A New AI Innovative Anti-Cheat System Aims To Tackle Cheating Effectively In Multiplayer Video Games

Computer scientists from the University of Texas at Dallas have created a new innovative AI system that can tackle cheating in online multiplayer games effectively.

A New AI Innovative Anti-Cheat System Aims To Tackle Cheating Effectively In Multiplayer Video Games
Image Credits: Santiago Pontiroli/Kaspersky

The University of Texas at Dallas have developed an antidote that can effectively flush out hackers in Counter-Strike: Global Offensive but can work for any massively multiplayer online video games (MMO).

Counterstrike: Global Offensive is a massively popular game globally, wherein individual players work in teams and can start as Counter-Terrorists or Terrorists, in the game players, have to defuse bombs, plant bombs and rescue hostages. The in-game currency system is in place which players can use to buy in-game weapons. Since CSGO is a massively popular first-person shooter game, many hacks and cheating software are available online which can tarnish players gaming experience.

Cheating in-game results in undue advantage and extremely bad gaming experiences for players. Some players are spotted using hacks in official tournaments but using it casually also affects the game in the long run. To tackle this problem, Computer scientists from the University of Texas at Dallas have seemed to found a solution, Researchers claim that the anti-cheat system that has been developed can be used in any massively multiplayer online (MMO), a game that communicates by sending data traffic to the central server. The UT Dallas Website adds that primarily the system is developed to work around Counter-Strike, but can be used to MMO's as well.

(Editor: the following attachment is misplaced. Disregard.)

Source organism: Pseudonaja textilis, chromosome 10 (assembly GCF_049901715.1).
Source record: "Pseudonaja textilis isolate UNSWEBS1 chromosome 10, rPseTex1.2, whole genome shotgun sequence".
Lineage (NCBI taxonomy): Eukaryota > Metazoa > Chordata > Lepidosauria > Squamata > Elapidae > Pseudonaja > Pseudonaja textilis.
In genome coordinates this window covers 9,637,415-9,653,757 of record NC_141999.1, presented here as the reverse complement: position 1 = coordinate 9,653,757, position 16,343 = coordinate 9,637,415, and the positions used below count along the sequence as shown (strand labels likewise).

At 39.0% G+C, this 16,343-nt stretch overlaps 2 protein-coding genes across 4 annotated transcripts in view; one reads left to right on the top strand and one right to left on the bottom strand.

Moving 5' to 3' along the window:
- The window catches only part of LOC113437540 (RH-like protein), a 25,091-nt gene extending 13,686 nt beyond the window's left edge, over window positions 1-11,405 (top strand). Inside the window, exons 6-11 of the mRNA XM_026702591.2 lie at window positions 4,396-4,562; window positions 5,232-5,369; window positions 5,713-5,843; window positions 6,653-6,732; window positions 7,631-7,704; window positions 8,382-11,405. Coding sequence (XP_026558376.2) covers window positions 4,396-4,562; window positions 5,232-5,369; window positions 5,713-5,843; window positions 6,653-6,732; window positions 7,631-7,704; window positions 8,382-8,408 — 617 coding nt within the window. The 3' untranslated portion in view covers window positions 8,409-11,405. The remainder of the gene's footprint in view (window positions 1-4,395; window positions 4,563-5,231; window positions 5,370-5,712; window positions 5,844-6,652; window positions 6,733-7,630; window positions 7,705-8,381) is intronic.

However, detecting cheating in MMO is not that easy, because the data that goes from a user's computer to a server of the central game is encrypted. In earlier times, the only possible way to detect a cheater was by going-through the decrypted game logs. Although, this new antidote that is built would bypass the decrypted data problem by analyzing the encrypted data traffic to and from the server in real-time, said an official release. 

"For the study, 20 students from the university downloaded Counter-Strike and three software cheats: an aimbot, which automatically targets an opponent, a speed hack, which allows the player to move faster, and a wallhack, which makes walls transparent so that players can easily see their opponents", added the release. 

Observing the data, researchers looked at the small packets or bundles of information that travels in different sizes of data packets. The packets varied depending on the contents. Researchers particularly observed factors like the quantity of incoming and outgoing packets, their size, the time they were transmitted, the direction they were heading to and how many were clubbed in a burst (also called as consecutive packets). change in patterns of data traffic was used to detect a cheater, and the information on the pattern was implemented into the machine-learning model to rectify the cheater. 

The researchers also made and revamped the statistic model, based on a small set of gamers and it will work the same reflecting on a large number of players. They also claim that video game giants can incorporate this mechanism to their own data to develop their own software to eliminate cheating. "Our aim is to ensure that games like Counter-Strike remain fun and fair for all players,” said Dr Latifur Khan, an author of the study on the research, and professor of computer science and director of the Big Data Analytics and Management Lab at UT Dallas.